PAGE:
with Andreas Lichter, Max Löffler, Ingo Isphording, Thu-Van Nguyen and Sebastian Siegloch
Filling the Gap: The Consequences of Collaborator Loss in Corporate R&D
R&R at Management Science Discussion PaperHere (SSRN)
with Fabian Gaessler, Karin Hoisl, Dietmar Harhoff and Matthias Dorner
(Older version entitled ‘Filling the Gap - Firm Strategies for Human Capital Loss’: AOM Best Paper)
Abstract We examine how collaborator loss affects knowledge workers in corporate R&D. We argue that such a loss affects the remaining collaborators not only by reducing their team-specific capital (as argued in the prior literature) but also by increasing their bargaining power over the employer, who is in need of filling the gap left by the lost collaborator to ensure the continuation of R&D projects. This shift in bargaining power may, in turn, lead to benefits, such as additional resources or more attractive working conditions. These benefits can partially compensate for the negative effect of reduced team-specific capital on productivity and influence the career trajectories of the remaining collaborators. We empirically investigate the consequences of collaborator loss by exploiting 845 unexpected deaths of active inventors. We find that inventor death has a moderate negative effect on the productivity of the remaining collaborators. This negative effect disappears when we focus on the remaining collaborators who work for the same employer as the deceased inventor. Moreover, this group is more likely to be promoted and less likely to leave their current employer.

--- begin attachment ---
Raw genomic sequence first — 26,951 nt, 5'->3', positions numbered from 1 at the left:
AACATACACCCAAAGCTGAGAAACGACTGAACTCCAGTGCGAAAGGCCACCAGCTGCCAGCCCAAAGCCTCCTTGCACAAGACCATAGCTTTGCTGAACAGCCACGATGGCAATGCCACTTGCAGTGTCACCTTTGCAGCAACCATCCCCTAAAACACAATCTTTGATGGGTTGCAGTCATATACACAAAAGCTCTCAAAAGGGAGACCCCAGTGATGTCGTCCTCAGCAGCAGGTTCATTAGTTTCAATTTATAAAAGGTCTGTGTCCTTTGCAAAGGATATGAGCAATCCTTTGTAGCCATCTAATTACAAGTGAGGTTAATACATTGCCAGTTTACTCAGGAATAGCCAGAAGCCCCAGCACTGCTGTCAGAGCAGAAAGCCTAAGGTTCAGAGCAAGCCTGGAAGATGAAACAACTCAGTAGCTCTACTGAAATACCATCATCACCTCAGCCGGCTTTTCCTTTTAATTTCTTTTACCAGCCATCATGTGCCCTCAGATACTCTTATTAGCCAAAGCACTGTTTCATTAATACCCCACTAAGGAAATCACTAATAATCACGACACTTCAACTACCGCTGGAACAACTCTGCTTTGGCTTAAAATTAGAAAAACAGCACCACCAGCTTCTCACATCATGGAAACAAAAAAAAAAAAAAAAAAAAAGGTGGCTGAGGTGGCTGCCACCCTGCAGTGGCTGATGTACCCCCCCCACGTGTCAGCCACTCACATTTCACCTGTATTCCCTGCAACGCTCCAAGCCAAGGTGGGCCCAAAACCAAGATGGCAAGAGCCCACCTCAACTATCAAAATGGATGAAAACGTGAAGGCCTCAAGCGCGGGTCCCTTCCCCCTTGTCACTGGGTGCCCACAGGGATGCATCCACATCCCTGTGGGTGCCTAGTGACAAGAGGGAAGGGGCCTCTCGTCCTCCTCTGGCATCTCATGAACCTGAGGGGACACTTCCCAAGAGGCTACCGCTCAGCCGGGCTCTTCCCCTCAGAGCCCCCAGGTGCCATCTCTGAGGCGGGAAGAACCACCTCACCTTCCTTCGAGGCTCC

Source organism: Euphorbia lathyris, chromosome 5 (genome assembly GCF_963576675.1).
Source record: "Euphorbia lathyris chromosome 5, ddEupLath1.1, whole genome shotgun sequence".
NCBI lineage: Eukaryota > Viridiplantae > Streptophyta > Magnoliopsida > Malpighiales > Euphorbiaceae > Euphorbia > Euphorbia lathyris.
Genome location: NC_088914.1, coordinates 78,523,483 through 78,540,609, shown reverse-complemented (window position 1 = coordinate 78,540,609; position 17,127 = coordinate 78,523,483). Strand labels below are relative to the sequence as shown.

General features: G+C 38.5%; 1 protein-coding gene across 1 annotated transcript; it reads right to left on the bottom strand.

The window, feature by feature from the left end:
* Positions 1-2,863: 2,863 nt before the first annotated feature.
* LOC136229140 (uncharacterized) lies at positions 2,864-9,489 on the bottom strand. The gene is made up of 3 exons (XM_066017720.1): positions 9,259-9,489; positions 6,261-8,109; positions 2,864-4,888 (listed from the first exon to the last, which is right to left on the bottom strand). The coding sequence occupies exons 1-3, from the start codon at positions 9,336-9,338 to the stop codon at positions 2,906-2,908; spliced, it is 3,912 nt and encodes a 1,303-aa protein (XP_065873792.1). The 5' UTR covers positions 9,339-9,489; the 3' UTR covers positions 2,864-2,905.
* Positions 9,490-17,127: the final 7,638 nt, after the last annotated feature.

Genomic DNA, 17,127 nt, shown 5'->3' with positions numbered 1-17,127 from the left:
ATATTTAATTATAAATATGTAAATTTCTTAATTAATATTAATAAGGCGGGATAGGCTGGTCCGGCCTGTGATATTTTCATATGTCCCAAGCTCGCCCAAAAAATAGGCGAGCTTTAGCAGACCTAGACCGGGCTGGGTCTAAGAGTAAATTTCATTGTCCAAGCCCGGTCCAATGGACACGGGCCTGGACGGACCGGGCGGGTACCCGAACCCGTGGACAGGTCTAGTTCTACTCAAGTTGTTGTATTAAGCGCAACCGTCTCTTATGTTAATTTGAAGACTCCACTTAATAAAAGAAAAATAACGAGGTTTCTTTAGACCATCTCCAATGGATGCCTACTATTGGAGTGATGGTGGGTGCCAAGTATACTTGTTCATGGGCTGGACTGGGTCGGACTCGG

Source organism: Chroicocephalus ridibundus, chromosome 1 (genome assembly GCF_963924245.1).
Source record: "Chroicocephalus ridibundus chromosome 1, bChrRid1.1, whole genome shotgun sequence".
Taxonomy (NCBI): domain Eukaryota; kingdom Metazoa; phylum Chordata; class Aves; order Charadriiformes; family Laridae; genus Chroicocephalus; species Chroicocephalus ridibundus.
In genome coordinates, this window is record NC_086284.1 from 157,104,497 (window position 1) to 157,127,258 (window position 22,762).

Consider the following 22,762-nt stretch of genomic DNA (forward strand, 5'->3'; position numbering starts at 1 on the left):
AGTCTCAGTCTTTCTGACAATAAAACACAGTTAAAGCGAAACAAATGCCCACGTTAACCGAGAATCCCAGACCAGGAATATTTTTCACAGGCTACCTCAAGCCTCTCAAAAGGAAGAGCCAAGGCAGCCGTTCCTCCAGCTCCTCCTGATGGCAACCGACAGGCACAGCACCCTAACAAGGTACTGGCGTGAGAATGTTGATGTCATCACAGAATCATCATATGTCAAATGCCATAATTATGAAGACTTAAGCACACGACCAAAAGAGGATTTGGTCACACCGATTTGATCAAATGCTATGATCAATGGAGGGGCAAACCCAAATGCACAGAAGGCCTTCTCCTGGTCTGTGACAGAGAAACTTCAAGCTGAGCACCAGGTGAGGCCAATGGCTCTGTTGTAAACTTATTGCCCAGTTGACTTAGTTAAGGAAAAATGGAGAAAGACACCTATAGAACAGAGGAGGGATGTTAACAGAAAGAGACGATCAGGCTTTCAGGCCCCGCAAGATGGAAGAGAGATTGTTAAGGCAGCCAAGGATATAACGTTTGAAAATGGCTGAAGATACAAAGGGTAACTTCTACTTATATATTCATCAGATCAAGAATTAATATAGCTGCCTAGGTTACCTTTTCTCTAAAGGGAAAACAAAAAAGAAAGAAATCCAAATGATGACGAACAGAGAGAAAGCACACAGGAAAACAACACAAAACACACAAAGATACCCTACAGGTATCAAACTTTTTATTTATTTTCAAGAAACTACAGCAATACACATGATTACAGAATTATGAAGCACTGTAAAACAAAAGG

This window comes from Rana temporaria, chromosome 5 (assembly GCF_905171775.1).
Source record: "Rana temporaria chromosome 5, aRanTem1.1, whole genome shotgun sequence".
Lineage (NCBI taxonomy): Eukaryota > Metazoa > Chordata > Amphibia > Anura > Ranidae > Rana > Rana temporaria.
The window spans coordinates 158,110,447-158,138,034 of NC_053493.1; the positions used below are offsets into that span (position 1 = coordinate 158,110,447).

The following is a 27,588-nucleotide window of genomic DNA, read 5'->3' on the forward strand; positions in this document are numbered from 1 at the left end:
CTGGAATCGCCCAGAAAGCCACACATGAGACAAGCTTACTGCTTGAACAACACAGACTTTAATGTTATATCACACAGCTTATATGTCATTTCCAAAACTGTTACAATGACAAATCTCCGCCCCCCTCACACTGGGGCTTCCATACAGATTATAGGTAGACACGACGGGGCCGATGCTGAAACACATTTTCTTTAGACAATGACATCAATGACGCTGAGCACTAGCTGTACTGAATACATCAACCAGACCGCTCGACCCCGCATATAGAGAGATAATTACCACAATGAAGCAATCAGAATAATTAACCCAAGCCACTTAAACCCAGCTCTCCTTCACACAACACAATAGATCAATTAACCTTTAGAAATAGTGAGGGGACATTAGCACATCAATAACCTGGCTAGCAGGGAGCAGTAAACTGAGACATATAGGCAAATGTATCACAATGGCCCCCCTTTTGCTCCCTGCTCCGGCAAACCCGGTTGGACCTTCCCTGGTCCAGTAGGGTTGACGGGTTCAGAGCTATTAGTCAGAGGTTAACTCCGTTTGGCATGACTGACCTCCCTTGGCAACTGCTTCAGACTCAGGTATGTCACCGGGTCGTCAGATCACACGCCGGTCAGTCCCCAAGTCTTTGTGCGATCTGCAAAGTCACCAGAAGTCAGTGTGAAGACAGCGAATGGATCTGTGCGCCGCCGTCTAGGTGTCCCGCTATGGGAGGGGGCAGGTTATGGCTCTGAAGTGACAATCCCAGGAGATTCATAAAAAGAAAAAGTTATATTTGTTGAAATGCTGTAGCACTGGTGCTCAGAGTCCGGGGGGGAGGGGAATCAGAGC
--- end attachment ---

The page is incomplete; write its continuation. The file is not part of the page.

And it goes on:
Valuing Pharmaceutical Patent Thickets
with John McKeon and Timothy Simcoe
Abstract (Preliminary) Policymakers have expressed concerns about strategic use of the patent system by pharmaceutical companies. Motivated by those concerns, we study the valuation of patents throughout the drug development life cycle. We propose a simple model of patent value that highlights the resolution of scientific uncertainty as well as the impact of new patents on market exclusivity. Using data on patenting throughout the drug development process, we find that stock market event studies indicate that patents issued later in the drug-development process are more valuable, even though these "secondary" patents are generally viewed as weaker than the more highly cited patents covering a new molecule. In regressions that control for uncertainty, we find that additional exclusivity, continuation status, and new use classification remain important factors to explain patenting and patent value.
Competing for Talent: Large Firms and Startup Growth
with James Bessen and Ronja Roettger
Abstract (Preliminary) This paper explores the impact of large firms’ hiring in local labor markets on the salaries offered by startups and on startup growth and performance. We analyze firm data matched to help-wanted ads and find strong evidence of “crowding out.” A standard deviation increase in the share of ads posted by large firms raises startup pay offers by 5-10% for critical managerial, STEM, and sales jobs, and it reduces expected startup growth by 43%. Crowding is diminished by employee mobility and by spillovers to startups in closely related businesses. It is increased by big firm markups, which may have a large effect on startups. Results are robust to a shift-share instrumental variable strategy. Crowding has important implications for firm strategy, regional policy, and for understanding the slowdown in the aggregate growth of startup firms.